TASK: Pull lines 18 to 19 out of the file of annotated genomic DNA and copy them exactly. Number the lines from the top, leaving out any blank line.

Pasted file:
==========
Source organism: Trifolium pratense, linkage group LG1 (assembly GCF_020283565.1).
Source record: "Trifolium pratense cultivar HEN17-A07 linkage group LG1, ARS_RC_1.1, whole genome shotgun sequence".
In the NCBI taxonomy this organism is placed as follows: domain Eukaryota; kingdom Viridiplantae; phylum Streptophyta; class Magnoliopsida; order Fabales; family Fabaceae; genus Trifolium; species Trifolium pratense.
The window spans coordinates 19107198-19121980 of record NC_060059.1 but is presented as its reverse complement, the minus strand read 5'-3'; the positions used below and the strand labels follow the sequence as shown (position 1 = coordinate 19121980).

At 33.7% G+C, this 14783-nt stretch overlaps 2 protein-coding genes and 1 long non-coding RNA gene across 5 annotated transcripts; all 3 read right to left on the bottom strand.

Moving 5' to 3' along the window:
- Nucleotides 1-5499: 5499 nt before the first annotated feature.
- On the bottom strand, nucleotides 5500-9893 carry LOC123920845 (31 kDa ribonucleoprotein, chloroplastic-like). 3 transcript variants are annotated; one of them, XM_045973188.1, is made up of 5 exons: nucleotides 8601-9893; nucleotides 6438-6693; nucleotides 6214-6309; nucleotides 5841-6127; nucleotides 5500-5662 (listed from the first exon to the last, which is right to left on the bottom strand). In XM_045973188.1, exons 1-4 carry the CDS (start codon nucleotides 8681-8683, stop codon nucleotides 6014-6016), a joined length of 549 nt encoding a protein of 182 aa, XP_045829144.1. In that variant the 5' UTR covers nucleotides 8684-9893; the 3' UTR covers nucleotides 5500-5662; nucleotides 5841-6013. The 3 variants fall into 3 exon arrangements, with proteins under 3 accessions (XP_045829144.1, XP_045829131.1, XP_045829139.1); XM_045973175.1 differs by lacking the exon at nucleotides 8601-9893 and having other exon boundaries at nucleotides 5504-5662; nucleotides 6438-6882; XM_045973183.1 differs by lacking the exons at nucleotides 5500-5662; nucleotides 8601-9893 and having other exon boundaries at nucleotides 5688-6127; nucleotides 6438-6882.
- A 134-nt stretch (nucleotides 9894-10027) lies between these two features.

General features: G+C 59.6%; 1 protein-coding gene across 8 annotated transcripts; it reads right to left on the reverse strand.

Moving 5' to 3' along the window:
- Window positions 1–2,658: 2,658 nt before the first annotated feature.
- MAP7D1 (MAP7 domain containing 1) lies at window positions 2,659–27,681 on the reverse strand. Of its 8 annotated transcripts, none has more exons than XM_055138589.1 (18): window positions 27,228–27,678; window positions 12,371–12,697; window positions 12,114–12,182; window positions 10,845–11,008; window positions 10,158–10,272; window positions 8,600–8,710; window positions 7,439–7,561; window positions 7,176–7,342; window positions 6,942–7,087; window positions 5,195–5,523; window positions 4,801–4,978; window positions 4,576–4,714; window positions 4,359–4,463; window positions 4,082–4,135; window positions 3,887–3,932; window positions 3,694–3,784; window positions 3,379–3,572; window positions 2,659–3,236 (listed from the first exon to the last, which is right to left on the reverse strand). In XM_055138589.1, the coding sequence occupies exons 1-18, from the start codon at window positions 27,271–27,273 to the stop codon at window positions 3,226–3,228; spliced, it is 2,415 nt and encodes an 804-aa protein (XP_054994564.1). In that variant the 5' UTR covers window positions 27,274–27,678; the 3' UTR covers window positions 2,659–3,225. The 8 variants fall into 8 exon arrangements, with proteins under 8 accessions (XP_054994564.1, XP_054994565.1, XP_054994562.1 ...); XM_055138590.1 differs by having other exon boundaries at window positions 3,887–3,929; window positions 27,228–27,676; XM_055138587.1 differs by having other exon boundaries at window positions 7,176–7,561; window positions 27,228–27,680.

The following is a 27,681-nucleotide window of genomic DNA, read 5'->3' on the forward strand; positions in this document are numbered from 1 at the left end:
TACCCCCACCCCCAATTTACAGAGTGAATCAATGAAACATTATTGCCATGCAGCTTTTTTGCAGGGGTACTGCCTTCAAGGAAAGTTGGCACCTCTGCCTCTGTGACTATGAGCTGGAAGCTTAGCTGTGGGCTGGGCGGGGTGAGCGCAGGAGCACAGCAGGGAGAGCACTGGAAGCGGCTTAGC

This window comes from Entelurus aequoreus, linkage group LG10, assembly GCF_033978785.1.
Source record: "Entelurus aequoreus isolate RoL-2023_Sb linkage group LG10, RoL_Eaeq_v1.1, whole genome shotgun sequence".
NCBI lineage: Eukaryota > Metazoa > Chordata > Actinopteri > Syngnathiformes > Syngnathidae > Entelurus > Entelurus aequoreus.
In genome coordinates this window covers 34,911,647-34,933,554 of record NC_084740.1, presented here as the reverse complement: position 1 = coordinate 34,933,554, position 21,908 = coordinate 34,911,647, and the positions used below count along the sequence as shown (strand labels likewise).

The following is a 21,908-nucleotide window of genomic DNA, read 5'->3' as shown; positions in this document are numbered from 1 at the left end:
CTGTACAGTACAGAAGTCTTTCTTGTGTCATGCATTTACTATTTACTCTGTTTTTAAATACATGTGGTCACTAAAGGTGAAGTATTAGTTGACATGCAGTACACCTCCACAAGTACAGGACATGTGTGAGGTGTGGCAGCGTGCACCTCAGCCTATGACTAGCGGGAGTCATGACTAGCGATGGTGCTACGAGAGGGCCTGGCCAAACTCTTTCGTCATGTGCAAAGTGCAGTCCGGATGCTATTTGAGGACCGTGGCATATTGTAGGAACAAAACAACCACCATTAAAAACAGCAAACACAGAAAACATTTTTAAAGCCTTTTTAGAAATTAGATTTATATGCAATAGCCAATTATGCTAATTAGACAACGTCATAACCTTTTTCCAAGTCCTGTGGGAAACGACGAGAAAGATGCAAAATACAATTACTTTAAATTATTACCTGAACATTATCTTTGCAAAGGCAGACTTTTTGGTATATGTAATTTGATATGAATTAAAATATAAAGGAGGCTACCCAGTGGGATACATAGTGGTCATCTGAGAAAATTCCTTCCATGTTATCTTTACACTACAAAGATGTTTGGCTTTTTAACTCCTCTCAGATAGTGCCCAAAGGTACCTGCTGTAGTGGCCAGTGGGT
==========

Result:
NCBI lineage: Eukaryota > Metazoa > Chordata > Actinopteri > Syngnathiformes > Syngnathidae > Entelurus > Entelurus aequoreus.
In genome coordinates this window covers 34,911,647-34,933,554 of record NC_084740.1, presented here as the reverse complement: position 1 = coordinate 34,933,554, position 21,908 = coordinate 34,911,647, and the positions used below count along the sequence as shown (strand labels likewise).